An Update on the Biofumigant Dominus (9/15/14)

— Written By Barclay Poling

Dear Growers, Agents, Agronomists and Friends,

A member of the NCSA just contacted me this past Saturday (9/13), with the question, “Any thoughts on the bio-fumigant “Dominus” for those who have not yet laid plastic?”
With very wet field conditions in mid-Sept, I realize that many many growers are now becoming quite anxious about getting fumigated. Currently registered fumigants like Pic-Clor 60 (chloropicrin + 1,3-D) have a 3 week plant back interval. Thus, if you were to lay plastic and fumigate today (Sept 15), the earliest you could safely plant would be 3 weeks from today, or around Oct 7. That would be ok if you could get fumigated today for planting a variety like Chandler at Clayton, NC (transition piedmont/coastal plain), because I know from experience at this location that we can handle planting as late as Oct. 10 at this location in just about every year, though we would def. prefer to set around Oct. 3-5. But, this has turned into a more serious situation this year with wetter field conditions than any of us could have imagined for the first two weeks of September. Welcome to the new normal, I guess!

Sadly, it is so wet in many areas that it could be another  5-7 days before it is possible to even think about laying plastic and fumigating. If you are located down in Robeson or Columbus Counties (Southeastern Coastal Plain, NC), the situation is not as worrisome as it might be for a farmer in areas with earlier planting dates, like Apex, or Raleigh. I know of many growers who would like to set Camarosa plugs as early as say 9/25 in the county where I live (Wake – Raleigh, Apex, Cary, etc.).

Clearly, this presents a very serious problem for fumigant with a 3 week plantback (e.g. Pic-Clor 60 (chloropicrin + 1,3-D).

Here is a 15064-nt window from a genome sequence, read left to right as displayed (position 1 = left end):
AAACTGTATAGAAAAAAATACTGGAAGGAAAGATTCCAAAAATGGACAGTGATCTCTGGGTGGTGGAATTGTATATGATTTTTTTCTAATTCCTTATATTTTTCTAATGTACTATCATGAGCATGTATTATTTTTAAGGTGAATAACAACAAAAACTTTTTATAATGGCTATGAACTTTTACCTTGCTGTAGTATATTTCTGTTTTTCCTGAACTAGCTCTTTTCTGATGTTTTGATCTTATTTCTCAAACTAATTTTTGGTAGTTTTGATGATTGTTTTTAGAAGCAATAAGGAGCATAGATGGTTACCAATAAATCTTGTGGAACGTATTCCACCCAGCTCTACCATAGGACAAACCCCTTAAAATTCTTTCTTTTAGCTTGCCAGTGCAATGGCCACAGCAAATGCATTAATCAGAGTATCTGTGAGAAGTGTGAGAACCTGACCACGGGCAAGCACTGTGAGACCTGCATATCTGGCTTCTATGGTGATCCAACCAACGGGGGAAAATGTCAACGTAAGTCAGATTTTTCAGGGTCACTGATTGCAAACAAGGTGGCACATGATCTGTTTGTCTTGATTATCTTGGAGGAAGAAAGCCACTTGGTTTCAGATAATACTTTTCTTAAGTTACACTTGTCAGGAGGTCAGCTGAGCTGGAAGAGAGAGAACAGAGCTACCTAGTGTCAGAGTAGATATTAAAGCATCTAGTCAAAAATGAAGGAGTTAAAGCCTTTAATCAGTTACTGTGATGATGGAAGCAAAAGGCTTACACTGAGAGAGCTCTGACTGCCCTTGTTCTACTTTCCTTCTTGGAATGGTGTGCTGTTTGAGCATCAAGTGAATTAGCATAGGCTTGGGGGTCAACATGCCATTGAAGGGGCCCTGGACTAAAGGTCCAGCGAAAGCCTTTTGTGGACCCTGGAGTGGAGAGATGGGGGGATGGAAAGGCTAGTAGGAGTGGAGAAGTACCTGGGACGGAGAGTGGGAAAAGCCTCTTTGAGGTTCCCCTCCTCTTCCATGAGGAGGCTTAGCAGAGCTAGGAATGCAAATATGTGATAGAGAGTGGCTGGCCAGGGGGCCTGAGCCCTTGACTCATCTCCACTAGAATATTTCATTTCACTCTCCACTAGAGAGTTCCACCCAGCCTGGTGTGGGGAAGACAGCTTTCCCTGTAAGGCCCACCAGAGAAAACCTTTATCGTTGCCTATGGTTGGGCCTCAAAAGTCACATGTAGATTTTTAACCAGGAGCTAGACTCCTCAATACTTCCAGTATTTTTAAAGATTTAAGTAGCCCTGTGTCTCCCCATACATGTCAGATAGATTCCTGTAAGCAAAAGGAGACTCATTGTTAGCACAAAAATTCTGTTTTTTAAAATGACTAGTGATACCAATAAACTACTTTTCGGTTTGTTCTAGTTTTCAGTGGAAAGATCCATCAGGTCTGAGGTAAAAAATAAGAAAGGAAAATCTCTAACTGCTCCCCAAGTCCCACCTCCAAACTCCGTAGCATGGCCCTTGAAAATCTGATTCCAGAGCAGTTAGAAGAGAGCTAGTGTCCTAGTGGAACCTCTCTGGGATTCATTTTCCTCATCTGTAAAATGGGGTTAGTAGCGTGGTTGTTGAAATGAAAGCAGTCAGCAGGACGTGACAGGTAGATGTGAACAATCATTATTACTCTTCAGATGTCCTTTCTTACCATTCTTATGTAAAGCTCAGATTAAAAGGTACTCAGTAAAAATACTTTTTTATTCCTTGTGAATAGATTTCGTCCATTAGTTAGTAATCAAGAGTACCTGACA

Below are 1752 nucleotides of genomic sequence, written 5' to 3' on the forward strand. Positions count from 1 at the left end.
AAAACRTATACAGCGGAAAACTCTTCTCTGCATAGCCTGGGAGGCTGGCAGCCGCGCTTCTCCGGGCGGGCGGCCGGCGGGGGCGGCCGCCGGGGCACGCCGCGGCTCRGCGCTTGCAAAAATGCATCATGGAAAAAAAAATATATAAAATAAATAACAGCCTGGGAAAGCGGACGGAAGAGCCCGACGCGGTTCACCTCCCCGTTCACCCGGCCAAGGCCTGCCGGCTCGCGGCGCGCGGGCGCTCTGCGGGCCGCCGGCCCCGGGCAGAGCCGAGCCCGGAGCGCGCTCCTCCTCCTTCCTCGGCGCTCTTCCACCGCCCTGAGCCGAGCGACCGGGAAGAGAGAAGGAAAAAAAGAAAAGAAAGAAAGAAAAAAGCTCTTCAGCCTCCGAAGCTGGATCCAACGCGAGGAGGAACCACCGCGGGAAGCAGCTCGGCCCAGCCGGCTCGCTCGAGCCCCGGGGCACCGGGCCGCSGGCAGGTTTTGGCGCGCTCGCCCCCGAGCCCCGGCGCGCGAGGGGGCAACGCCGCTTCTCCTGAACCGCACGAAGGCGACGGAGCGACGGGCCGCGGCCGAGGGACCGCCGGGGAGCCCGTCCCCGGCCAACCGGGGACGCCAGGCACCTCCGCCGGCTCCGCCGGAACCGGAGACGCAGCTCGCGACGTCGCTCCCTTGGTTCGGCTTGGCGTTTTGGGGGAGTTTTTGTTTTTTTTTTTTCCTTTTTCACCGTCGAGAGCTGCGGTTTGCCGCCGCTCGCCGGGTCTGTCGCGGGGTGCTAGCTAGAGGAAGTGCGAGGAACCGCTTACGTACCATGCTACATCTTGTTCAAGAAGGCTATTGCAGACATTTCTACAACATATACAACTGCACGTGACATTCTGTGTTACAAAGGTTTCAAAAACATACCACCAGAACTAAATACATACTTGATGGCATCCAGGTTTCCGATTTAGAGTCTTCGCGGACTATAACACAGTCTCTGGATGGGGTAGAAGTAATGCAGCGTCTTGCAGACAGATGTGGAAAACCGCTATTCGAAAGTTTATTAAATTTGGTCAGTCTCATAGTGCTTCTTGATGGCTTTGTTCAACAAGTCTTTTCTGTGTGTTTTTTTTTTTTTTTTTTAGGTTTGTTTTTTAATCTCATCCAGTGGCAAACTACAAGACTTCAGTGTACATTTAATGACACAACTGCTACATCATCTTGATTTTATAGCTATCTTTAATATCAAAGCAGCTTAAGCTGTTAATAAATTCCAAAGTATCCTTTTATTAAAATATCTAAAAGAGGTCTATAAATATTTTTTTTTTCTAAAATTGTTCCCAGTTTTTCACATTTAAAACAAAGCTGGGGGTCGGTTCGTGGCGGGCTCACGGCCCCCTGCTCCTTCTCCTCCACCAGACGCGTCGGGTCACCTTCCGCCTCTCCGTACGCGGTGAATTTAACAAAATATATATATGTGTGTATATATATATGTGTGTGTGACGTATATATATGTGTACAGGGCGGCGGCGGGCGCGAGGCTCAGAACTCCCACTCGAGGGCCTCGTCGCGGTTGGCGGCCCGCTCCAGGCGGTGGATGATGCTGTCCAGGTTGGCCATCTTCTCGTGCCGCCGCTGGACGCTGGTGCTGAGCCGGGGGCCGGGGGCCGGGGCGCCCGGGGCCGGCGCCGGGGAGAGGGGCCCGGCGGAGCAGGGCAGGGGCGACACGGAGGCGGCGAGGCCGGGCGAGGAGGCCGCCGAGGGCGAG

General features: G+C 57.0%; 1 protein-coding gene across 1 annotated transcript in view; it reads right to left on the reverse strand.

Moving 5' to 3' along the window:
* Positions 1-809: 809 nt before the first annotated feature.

So, would it not be like hitting gold if we could quickly identify an alternative fumigant that had a 10-day plantback?


So, what about the new biofumigant Dominus? UC researcher, Dr. Husein Ajwa, has found in his strawberry trials that Dominus controls or suppresses soil-born pathogens, nematodes and weeds (, it also has a relatively short plantback, as confirmed by Dr. Mike Allan, President, ISAGRO USA, who I posed this question to yesterday:

“Hey Mike

We are running seriously behind in getting fumigation done on account of rainy weather pattern. I was reading the label for Dominus and it would be great if we could plant in 10 days.”


Reply today (9/15):


Yes, the planting interval is 10 days from application. As always there is a precaution to consider that in NC soils must be well understood under conditions where soil is saturated. DOMINUS degradates under microbial action. If there is not enough microbial activity in the soil then degradation can be delayed and planting time will need to be delayed as well. We have not tested extensively on NC soils and I understand that your soils present a unique condition with the need to have crops in the ground as soon after fumigation as possible with even 1 week delay can be critical for plant growth and yields. In order to best evaluate the fit we need to discuss the conditions thoroughly before coming to a final decision. It could be a terrific fit but we need to error on the side of caution until we are all comfortable with the possible outcomes.